Thank you for reading this far, I hope you support Dr. Perry’s great work by purchasing a copy of this book and learning what you can from the masterclass in trauma therapy that sits inside these incredible stories.

Recent Feedback – Mental Health Training for SWYM’s The Academy Students

Over the course of Monday 29th April 2019 and Tuesday 30th April 2019 I led a total of 8 hours of training for The Academy students at South West Youth Ministries in mental health. This included:

  • An hour about emotions, what their purpose is, learning to recognise them, and raising emotional literacy amongst children and young people. Creating glitter calm jars to support young people in intense emotional states.
  • An hour on childhood development, the different roles of different parts of the brain, and helping children integrate the parts of their brains.
  • An hour on adolescent development, supporting young people through the challenges those changes bring, and embracing the opportunities those changes bring.
  • An hour on positive mental health and how we can be more proactive in helping young people identify their strengths and apply them to both the good and bad seasons of life.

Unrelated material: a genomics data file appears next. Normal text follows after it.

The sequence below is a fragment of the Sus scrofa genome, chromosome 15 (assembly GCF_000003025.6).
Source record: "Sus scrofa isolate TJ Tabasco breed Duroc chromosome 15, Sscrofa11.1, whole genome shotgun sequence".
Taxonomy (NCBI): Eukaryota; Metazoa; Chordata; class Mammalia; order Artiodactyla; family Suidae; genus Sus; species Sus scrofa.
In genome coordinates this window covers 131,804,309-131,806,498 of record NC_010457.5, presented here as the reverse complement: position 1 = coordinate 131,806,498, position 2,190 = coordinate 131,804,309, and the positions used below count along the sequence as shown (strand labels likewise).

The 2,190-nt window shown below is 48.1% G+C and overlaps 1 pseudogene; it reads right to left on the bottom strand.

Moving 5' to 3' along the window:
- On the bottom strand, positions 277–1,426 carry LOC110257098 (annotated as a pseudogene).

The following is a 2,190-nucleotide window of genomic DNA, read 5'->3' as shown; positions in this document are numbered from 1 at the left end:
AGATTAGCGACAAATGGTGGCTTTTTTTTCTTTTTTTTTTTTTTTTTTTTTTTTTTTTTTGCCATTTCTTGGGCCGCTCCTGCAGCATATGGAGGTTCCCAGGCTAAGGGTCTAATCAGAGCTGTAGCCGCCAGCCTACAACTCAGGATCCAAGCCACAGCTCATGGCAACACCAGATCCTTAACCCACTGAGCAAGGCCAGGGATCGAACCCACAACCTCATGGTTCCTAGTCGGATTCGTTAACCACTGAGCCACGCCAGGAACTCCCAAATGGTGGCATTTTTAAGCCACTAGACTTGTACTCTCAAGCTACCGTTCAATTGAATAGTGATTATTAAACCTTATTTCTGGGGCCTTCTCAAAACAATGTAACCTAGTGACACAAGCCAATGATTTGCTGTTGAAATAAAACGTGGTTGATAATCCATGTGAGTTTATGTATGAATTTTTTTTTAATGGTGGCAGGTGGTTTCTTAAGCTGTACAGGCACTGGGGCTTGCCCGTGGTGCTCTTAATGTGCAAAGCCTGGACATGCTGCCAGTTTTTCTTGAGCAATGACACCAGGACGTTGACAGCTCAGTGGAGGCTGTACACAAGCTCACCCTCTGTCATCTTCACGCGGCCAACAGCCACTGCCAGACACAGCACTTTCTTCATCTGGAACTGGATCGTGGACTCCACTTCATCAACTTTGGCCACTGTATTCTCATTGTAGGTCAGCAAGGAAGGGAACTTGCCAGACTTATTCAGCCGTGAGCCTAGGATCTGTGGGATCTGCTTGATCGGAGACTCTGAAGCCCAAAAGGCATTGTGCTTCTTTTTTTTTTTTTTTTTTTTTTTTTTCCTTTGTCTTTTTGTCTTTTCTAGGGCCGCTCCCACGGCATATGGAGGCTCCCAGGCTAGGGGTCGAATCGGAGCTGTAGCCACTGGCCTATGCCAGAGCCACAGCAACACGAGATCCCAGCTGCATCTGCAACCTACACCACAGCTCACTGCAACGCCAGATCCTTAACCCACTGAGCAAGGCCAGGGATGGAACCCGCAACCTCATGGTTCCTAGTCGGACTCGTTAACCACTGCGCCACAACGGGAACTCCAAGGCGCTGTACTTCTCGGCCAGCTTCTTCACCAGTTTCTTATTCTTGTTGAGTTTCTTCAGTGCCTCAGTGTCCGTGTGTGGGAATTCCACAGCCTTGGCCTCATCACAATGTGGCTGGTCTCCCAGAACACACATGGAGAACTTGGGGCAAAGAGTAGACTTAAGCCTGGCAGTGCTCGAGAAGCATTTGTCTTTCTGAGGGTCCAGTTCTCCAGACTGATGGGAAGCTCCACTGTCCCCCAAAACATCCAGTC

• An hour on the impact of trauma in childhood, how it alters development, supporting children and young people that are in hyperarousal or dissociative states, and the importance in healthy relationships to mitigate and/or recover from traumatic experiences.
  • An hour on crisis support, looking at all the major mental illnesses and how to support children and young people struggling with them. Creating weighted pillows with mermaid sequins to provide anxiety relief and sensory distraction.
  • An hour on the theology of sexuality, creating spaces in our youth groups that are empathic and compassionate towards those struggling in this area, and improving our cultures of friendship.
  • An hour set aside to provide one to one time with each of the trainees to discuss anything that came up for them personally over the sessions, or any further questions they might have.